Delphi Programming Guide
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Part I - Foundations
  Chapter 1 Delphi 7 and Its IDE
  Chapter 2 The Delphi Programming Language
  Chapter 3 The Run-Time Library
  Chapter 4 Core Library classes
  Chapter 5 Visual Controls
  Chapter 6 Building the User Interface
  Chapter 7 Working with Forms
Part II - Delphi Object-Oriented Architectures
  Chapter 8 The Architecture of Delphi Applications
  Chapter 9 Writing Delphi Components
  Chapter 10 Libraries and Packages
  Chapter 11 Modeling and OOP Programming (with ModelMaker)
  Chapter 12 From COM to COM+
Part III - Delphi Database-Oriented Architectures
  Chapter 13 Delphi's Database Architecture
  Chapter 14 Client/Server with dbExpress
  Chapter 15 Working with ADO
  Chapter 16 Multitier DataSnap Applications
  Chapter 17 Writing Database Components
  Chapter 18 Reporting with Rave
Part IV - Delphi, the Internet, and a .NET Preview
  Chapter 19 Internet Programming: Sockets and Indy
  Chapter 20 Web Programming with WebBroker and WebSnap
  Chapter 21 Web Programming with IntraWeb
  Chapter 22 Using XML Technologies
  Chapter 23 Web Services and SOAP
  Chapter 24 The Microsoft .NET Architecture from the Delphi Perspective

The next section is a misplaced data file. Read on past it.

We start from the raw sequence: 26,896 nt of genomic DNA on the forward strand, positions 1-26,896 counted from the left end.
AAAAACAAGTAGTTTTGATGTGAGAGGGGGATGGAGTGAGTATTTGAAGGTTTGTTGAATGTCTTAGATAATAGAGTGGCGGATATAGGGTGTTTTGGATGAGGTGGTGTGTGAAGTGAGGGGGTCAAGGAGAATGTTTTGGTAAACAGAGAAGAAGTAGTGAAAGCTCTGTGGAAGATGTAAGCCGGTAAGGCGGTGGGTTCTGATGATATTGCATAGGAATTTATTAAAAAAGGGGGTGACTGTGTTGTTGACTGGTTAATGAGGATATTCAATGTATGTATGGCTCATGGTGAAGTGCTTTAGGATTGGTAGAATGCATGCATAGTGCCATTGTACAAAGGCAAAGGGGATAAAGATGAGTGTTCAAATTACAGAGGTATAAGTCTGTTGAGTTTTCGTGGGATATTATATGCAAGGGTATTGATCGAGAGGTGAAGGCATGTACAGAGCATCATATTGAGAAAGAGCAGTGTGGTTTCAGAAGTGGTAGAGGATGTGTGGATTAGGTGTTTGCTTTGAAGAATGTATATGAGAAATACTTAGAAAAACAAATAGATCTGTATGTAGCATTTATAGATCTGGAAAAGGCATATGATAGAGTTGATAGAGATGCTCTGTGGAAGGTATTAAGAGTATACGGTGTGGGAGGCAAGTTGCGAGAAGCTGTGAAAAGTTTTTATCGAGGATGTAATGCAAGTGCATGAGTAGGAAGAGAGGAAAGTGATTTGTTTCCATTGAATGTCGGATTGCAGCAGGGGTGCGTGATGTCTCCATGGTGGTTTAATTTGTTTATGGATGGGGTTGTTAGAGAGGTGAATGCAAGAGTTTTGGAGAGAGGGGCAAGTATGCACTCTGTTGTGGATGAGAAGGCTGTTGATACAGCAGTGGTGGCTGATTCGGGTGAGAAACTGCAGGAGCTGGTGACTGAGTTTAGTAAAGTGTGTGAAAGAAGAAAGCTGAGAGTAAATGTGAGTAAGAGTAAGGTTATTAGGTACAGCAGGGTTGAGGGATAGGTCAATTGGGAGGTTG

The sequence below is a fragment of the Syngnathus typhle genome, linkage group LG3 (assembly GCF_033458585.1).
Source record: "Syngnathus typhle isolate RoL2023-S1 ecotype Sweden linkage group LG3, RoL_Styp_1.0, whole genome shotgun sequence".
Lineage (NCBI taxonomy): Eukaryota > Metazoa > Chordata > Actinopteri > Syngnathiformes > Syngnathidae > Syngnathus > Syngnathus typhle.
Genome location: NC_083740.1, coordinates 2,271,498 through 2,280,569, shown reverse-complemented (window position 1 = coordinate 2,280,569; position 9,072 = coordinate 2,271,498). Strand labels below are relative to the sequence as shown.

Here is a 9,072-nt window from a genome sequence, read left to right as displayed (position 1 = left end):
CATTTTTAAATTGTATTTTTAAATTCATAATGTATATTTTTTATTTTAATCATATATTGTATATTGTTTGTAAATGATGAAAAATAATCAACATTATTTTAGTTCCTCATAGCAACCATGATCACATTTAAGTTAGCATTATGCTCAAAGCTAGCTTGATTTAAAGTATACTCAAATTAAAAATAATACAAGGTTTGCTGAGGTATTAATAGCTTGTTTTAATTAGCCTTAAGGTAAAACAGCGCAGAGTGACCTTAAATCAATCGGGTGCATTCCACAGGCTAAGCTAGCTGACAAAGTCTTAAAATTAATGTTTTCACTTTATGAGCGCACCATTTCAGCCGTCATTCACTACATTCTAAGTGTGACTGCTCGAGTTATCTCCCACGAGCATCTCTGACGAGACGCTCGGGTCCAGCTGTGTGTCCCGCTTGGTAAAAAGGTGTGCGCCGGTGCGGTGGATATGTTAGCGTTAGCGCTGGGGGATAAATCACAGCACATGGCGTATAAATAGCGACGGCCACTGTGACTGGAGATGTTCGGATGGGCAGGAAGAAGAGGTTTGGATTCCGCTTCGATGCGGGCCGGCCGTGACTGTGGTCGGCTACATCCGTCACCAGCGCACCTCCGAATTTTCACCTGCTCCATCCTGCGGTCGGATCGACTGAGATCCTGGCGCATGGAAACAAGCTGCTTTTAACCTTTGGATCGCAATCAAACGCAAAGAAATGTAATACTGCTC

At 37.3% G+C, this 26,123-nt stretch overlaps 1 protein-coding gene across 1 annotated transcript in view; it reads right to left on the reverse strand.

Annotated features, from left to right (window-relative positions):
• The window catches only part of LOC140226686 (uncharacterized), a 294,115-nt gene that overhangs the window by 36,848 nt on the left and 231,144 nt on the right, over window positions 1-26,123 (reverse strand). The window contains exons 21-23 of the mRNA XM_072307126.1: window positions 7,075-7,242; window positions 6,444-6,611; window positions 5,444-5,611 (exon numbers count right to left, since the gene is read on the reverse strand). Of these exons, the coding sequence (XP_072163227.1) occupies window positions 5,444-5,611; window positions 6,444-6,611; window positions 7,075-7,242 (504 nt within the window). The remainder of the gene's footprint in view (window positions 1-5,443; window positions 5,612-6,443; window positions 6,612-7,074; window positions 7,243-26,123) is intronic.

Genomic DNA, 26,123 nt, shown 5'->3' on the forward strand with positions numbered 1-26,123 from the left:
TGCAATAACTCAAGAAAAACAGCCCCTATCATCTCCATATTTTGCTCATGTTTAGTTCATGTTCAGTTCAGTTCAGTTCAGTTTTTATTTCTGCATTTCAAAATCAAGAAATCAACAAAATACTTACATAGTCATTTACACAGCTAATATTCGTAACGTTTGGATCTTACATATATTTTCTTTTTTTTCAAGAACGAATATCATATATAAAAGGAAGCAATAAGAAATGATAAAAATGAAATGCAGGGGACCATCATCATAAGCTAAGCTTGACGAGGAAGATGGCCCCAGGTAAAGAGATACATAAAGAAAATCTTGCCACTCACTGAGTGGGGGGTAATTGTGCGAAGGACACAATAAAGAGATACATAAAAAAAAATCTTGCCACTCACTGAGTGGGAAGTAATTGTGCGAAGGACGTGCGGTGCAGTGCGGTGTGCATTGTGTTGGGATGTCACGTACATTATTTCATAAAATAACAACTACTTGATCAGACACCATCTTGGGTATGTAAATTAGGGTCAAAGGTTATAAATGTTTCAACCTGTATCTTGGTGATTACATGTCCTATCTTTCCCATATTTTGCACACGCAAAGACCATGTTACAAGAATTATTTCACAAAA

Chapter 25 Delphi for .NET Preview: The Language and the RTL
  Appendix A Extra Delphi Tools by the Author
  Appendix B Extra Delphi Tools from Other Sources
  Appendix C Free Companion Books on Delphi
  List of Figures    
  List of tables    
  List of Listings    
  List of Sidebars  

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Chapter 20: Web Programming with WebBroker and WebSnap


The Internet has a growing role in the world, and much of it depends on the success of the World Wide Web, which is based on the HTTP protocol. In Chapter 19, "Internet Programming: Sockets and Indy," we discussed HTTP and the development of client- and server-side applications based on it. With the availability of several high-performance, scalable, flexible web servers, you'll rarely want to create your own. Dynamic web server applications are generally built by integrating scripting or compiled programs within web servers, rather than by replacing them with custom software.

This chapter is entirely focused on the development of server-side applications, which extend existing web servers. I introduced the dynamic generation of HTML pages toward the end of the last chapter. Now you will learn how to integrate this dynamic generation within a server. This chapter is a logical continuation of the last one, but it won't complete this book's coverage of Internet programming; Chapter 21 is devoted to the IntraWeb technology available in Delphi 7, and Chapter 22 gets back to Internet programming from the XML perspective.


To test some of the examples in this chapter, you'll need access to a web server. The simplest solution is to use the version of Microsoft's IIS or Personal Web Server already installed on your computer. My personal preference, however, is to use the free open-source Apache Web Server available at I won't spend much time giving you details of the configuration of your web server to enable the use of applications; you can refer to its documentation for this information.

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